Disclosure: Penguin Kids sent me an advance copy of this book free of charge for this review in return for an honest review. All opinions in my review are my own and I did not receive any other compensation.  As in all my reviews I am providing links for your ease, but receive no compensation.

Now everyone knows Eric Carle and probably loves The Very Hungry Caterpillar along with many others of his popular books. We have posted ideas for a birthday party and a story time to kick of a food drive to go with the theme of The Very Hungry Caterpillar. Well Eric Carle is coming out with a new book and it is being released on October 13, 2015. It is called The Nonsense Show. You can pre-order it now.

The Nonsense Show is full of a lot of nonsense!! It is fun and silly and it is a great way to introduce young children to surrealism.  Carle's last two books, The Artist Who Painted a Blue Horse and Friends, introduced expressionism and abstract art. This sort of trilogy is perfect for introducing young children to the different areas of art.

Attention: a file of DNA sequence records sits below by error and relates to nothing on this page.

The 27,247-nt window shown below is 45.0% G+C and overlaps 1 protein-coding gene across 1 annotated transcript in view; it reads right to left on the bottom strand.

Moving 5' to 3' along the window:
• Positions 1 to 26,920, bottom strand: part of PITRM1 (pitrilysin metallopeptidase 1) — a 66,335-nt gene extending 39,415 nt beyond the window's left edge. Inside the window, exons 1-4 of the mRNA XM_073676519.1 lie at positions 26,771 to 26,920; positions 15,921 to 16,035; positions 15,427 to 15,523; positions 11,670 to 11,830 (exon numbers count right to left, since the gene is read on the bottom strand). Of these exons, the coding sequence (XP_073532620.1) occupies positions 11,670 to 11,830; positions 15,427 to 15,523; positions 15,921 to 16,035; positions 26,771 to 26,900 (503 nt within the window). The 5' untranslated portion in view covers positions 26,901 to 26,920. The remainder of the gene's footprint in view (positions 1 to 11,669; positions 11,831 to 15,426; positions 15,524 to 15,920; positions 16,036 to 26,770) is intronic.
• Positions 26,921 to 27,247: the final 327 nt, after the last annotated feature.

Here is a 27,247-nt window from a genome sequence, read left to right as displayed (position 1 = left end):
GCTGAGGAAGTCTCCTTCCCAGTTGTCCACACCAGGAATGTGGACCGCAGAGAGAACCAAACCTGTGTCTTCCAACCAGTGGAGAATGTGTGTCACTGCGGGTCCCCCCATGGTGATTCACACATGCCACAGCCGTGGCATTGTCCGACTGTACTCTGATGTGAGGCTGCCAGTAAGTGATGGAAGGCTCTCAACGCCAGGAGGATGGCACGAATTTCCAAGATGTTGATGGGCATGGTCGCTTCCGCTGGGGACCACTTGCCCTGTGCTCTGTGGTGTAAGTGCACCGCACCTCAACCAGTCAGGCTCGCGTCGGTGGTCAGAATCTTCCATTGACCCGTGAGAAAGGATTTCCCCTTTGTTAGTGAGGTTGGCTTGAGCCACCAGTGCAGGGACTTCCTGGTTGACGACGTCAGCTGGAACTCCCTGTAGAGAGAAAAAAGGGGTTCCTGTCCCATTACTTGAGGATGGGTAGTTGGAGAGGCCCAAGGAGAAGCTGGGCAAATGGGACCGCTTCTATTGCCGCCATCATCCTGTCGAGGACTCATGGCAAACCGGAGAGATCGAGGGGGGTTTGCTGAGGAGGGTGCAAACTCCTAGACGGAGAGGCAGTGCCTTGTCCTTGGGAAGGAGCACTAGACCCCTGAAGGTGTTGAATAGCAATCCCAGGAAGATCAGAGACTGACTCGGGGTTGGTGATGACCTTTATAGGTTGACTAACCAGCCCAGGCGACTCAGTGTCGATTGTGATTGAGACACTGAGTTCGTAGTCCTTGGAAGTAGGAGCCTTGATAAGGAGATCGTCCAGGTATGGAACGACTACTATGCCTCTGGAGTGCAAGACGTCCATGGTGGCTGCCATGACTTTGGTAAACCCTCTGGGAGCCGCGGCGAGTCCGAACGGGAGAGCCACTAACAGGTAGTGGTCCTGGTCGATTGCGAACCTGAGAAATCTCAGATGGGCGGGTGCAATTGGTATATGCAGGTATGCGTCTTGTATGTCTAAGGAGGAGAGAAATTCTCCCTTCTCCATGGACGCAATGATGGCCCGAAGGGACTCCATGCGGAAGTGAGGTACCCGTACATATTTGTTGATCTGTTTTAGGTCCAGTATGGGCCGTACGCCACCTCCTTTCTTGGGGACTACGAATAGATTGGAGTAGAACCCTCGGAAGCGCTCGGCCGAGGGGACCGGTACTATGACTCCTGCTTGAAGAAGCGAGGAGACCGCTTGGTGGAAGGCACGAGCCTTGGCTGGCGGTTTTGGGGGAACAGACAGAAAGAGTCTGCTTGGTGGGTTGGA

Ruth Bader Ginsburg -- Learn how she touched all of our lives


Today instead of doing a Black Lives Matter post I thought I would share a bit about Justice Ruth Bader Ginsburg. Her death Friday night really affected me even though I have never met the woman. Her death brings about all sorts of unknowns for our country and how we go forward will make a difference. However worrying about things I cannot control like how the politicians will respond to her death so close to the election will not help me and I want to show my respect to this amazing American hero. Do you know much about Ruth Bader Ginsburg? 

Chapter Book Extravaganza -- Beginning Reader through Young Adult! Part 1

Disclosure: I was sent these books in exchange for an honest review. All opinions are my own or Hazel's own.